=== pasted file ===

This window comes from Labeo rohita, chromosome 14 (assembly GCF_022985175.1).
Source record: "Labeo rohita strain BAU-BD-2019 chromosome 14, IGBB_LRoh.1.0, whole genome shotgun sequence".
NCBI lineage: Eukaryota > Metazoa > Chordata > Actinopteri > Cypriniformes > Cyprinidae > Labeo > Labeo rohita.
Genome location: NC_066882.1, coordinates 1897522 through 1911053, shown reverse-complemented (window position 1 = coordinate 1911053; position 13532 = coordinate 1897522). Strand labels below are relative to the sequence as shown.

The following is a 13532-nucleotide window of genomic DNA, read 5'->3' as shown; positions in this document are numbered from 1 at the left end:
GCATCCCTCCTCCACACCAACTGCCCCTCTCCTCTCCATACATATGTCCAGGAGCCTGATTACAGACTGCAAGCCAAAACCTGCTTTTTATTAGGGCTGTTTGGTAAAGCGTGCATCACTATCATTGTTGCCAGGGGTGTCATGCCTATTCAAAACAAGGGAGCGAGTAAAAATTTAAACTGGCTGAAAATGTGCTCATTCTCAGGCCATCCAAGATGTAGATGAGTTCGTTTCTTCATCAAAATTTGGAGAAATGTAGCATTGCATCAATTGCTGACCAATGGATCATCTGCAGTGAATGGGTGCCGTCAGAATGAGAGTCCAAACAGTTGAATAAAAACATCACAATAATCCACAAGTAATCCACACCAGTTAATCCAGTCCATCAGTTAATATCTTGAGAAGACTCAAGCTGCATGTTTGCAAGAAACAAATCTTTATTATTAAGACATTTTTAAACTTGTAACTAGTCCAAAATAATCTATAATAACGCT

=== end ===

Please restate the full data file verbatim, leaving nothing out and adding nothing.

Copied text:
This window comes from Labeo rohita, chromosome 14 (assembly GCF_022985175.1).
Source record: "Labeo rohita strain BAU-BD-2019 chromosome 14, IGBB_LRoh.1.0, whole genome shotgun sequence".
NCBI lineage: Eukaryota > Metazoa > Chordata > Actinopteri > Cypriniformes > Cyprinidae > Labeo > Labeo rohita.
Genome location: NC_066882.1, coordinates 1897522 through 1911053, shown reverse-complemented (window position 1 = coordinate 1911053; position 13532 = coordinate 1897522). Strand labels below are relative to the sequence as shown.

The following is a 13532-nucleotide window of genomic DNA, read 5'->3' as shown; positions in this document are numbered from 1 at the left end:
GCATCCCTCCTCCACACCAACTGCCCCTCTCCTCTCCATACATATGTCCAGGAGCCTGATTACAGACTGCAAGCCAAAACCTGCTTTTTATTAGGGCTGTTTGGTAAAGCGTGCATCACTATCATTGTTGCCAGGGGTGTCATGCCTATTCAAAACAAGGGAGCGAGTAAAAATTTAAACTGGCTGAAAATGTGCTCATTCTCAGGCCATCCAAGATGTAGATGAGTTCGTTTCTTCATCAAAATTTGGAGAAATGTAGCATTGCATCAATTGCTGACCAATGGATCATCTGCAGTGAATGGGTGCCGTCAGAATGAGAGTCCAAACAGTTGAATAAAAACATCACAATAATCCACAAGTAATCCACACCAGTTAATCCAGTCCATCAGTTAATATCTTGAGAAGACTCAAGCTGCATGTTTGCAAGAAACAAATCTTTATTATTAAGACATTTTTAAACTTGTAACTAGTCCAAAATAATCTATAATAACGCT